From Dabblers to Omnivores: A Typology of Social Network Site Usage

Authors: Eszter Hargittai and Yu-li Patrick Hsieh

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Citation: Hargittai, E. & Hsieh, Y.P. (2010). From Dabblers to Omnivores: A Typology of Social Network Site Usage. In A Networked Self. Edited by Z. Papacharissi. London: Routledge.


  • Introduction
  • Research on Social Network Site Uses
  • Frequency and Diversity of Social Network Site Uses
  • Typology of Social Network Site Uses
  • Methods
    • Data Collection
    • Independent Variables
    • Dependent Variables
    • Methods of Analysis
    • Sample Descriptives
  • Variation in Social Network Site Usage
  • Explaining Different Levels of Social Network Site Engagement
    • User Background Variables
    • Context of Use
    • Internet Experience
    • Diversity and Frequency of Social Network Site Usage Among SNS Users
  • Conclusion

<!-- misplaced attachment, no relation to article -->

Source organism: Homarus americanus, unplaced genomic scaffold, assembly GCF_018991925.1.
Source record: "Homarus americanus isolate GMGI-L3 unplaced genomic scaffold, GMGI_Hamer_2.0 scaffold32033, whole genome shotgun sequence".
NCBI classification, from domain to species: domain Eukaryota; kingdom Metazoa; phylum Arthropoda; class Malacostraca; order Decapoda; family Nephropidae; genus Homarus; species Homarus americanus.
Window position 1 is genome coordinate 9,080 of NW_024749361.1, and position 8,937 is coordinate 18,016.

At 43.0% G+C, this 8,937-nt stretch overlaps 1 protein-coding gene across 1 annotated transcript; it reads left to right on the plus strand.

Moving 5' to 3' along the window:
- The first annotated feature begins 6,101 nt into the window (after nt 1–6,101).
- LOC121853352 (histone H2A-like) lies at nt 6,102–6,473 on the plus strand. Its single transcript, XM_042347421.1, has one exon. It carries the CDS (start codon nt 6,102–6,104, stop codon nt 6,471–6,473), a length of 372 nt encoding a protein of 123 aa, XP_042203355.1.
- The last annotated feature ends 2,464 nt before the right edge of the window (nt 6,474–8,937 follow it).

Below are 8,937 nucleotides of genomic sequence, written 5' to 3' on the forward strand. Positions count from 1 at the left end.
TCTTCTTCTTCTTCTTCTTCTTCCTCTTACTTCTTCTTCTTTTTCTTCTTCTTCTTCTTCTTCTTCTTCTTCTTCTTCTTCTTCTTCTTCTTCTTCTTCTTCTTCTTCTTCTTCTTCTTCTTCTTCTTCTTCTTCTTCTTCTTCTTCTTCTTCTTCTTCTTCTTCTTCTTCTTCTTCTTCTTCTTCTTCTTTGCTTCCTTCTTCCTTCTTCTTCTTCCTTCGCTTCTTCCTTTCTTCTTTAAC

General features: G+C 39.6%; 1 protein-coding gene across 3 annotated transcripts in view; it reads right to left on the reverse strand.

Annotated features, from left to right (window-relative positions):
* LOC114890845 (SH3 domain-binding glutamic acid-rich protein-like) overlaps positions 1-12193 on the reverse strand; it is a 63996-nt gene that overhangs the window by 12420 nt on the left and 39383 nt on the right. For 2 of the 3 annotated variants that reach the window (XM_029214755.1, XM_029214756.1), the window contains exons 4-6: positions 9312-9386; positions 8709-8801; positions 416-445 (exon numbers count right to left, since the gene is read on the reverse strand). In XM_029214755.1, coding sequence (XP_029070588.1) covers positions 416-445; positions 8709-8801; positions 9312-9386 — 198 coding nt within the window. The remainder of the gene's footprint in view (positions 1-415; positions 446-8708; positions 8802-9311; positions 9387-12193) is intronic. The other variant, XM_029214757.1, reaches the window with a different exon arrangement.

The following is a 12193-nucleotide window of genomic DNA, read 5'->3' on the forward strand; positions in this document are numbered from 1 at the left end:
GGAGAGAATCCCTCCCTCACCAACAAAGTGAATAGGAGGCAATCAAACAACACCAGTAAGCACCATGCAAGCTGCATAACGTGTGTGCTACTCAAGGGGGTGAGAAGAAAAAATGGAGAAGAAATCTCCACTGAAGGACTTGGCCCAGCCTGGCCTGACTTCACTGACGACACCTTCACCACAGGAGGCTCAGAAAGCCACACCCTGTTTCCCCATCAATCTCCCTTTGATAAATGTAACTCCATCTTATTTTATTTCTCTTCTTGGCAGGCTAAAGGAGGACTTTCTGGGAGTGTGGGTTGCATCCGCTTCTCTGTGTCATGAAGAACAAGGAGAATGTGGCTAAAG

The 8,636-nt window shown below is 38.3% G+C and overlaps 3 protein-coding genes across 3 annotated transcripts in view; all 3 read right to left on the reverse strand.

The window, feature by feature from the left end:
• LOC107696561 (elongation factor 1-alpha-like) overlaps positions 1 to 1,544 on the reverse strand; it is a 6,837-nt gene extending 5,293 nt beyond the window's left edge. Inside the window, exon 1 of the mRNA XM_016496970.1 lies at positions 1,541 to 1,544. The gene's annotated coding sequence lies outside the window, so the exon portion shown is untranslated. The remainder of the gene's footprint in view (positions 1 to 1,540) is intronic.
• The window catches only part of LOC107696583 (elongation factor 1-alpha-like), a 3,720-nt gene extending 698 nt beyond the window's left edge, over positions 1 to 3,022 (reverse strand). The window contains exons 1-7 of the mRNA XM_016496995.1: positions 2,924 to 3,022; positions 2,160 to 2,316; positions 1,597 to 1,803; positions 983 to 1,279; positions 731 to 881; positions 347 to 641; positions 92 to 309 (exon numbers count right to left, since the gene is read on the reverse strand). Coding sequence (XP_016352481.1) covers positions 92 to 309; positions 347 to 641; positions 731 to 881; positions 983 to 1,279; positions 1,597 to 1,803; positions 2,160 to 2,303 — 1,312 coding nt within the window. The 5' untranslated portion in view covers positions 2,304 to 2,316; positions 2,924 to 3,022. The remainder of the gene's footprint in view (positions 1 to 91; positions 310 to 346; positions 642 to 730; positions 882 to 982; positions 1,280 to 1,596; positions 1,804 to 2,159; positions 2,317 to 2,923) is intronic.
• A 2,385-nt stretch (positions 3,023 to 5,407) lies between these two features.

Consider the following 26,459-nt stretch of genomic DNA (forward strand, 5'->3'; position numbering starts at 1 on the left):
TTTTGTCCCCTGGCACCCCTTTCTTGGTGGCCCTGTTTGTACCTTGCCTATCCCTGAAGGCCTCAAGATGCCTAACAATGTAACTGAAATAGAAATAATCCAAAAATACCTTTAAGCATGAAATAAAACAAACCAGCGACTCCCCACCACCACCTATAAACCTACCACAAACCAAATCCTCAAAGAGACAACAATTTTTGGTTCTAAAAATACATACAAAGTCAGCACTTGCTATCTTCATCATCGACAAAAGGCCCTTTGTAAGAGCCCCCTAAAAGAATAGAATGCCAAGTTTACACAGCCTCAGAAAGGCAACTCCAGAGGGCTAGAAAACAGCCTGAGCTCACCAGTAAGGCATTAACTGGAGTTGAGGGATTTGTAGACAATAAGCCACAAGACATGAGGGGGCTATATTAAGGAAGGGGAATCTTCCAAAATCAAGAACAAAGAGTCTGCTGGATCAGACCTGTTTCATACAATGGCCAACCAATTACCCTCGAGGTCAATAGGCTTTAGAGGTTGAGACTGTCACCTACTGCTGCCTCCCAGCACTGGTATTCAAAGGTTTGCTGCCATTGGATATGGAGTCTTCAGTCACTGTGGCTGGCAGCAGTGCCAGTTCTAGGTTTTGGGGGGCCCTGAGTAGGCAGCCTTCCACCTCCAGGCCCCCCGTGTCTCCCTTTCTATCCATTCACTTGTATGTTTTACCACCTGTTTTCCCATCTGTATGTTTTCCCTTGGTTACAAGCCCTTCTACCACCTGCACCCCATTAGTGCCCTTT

The authors thank Jeremy Freese, Zizi Papacharissi, Klaus Weber, and the anonymous reviewers for helpful comments. They appreciate the support of faculty and staff at the University of Illinois-Chicago for making this study possible, namely, Mary Case, Ann Feldman, Tom Moss, and Karen Mossberger. Additionally, they are grateful for the generous support of the John D. and Catherine T. MacArthur Foundation through its Digital Media and Learning initiative. They thank the following people for their assistance with data collection and entry: Waleeta Canon, Gina Walejko, Soo An, Dan Li, and the group of undergraduate research assistants in the Web Use Project group during the 2006–2007 academic year. The first author is also indebted to the Berkman Center for Internet & Society at Harvard University, the Center for Advanced Study in the Behavioral Sciences at Stanford University, and The Lenore Annenberg and Wallis Annenberg Fellowship in Communication. She thanks the support offered by Northwestern University’s Research Grants Committee, the School of Communication Innovation Fund, and the Department of Communication Studies Research Fund.

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